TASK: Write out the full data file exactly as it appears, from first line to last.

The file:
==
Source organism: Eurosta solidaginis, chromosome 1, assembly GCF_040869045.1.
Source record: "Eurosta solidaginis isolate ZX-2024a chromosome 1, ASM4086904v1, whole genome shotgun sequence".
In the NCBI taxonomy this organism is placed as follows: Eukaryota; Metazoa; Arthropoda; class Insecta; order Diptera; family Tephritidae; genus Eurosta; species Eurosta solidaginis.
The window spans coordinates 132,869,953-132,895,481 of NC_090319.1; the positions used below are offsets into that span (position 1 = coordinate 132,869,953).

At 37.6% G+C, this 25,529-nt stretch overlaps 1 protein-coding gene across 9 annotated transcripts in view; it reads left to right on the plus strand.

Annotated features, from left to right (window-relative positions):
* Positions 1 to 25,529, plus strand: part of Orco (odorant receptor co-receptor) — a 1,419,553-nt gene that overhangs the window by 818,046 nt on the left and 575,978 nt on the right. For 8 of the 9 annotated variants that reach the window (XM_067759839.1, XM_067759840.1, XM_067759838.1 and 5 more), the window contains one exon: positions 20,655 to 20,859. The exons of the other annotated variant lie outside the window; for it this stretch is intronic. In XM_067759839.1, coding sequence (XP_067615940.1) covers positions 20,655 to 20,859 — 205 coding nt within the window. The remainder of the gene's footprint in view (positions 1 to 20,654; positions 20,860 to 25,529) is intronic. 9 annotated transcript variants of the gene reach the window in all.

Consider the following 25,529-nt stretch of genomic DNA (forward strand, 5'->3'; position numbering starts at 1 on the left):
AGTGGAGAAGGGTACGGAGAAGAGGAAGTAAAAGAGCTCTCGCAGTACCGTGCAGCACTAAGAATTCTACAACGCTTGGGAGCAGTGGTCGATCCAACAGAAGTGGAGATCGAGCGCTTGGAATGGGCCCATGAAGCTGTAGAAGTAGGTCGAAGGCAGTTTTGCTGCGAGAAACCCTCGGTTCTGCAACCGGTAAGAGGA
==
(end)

Source organism: Eurosta solidaginis, chromosome 1, assembly GCF_040869045.1.
Source record: "Eurosta solidaginis isolate ZX-2024a chromosome 1, ASM4086904v1, whole genome shotgun sequence".
In the NCBI taxonomy this organism is placed as follows: Eukaryota; Metazoa; Arthropoda; class Insecta; order Diptera; family Tephritidae; genus Eurosta; species Eurosta solidaginis.
The window spans coordinates 132,869,953-132,895,481 of NC_090319.1; the positions used below are offsets into that span (position 1 = coordinate 132,869,953).

At 37.6% G+C, this 25,529-nt stretch overlaps 1 protein-coding gene across 9 annotated transcripts in view; it reads left to right on the plus strand.

Annotated features, from left to right (window-relative positions):
* Positions 1 to 25,529, plus strand: part of Orco (odorant receptor co-receptor) — a 1,419,553-nt gene that overhangs the window by 818,046 nt on the left and 575,978 nt on the right. For 8 of the 9 annotated variants that reach the window (XM_067759839.1, XM_067759840.1, XM_067759838.1 and 5 more), the window contains one exon: positions 20,655 to 20,859. The exons of the other annotated variant lie outside the window; for it this stretch is intronic. In XM_067759839.1, coding sequence (XP_067615940.1) covers positions 20,655 to 20,859 — 205 coding nt within the window. The remainder of the gene's footprint in view (positions 1 to 20,654; positions 20,860 to 25,529) is intronic. 9 annotated transcript variants of the gene reach the window in all.

Consider the following 25,529-nt stretch of genomic DNA (forward strand, 5'->3'; position numbering starts at 1 on the left):
AGTGGAGAAGGGTACGGAGAAGAGGAAGTAAAAGAGCTCTCGCAGTACCGTGCAGCACTAAGAATTCTACAACGCTTGGGAGCAGTGGTCGATCCAACAGAAGTGGAGATCGAGCGCTTGGAATGGGCCCATGAAGCTGTAGAAGTAGGTCGAAGGCAGTTTTGCTGCGAGAAACCCTCGGTTCTGCAACCGGTAAGAGGA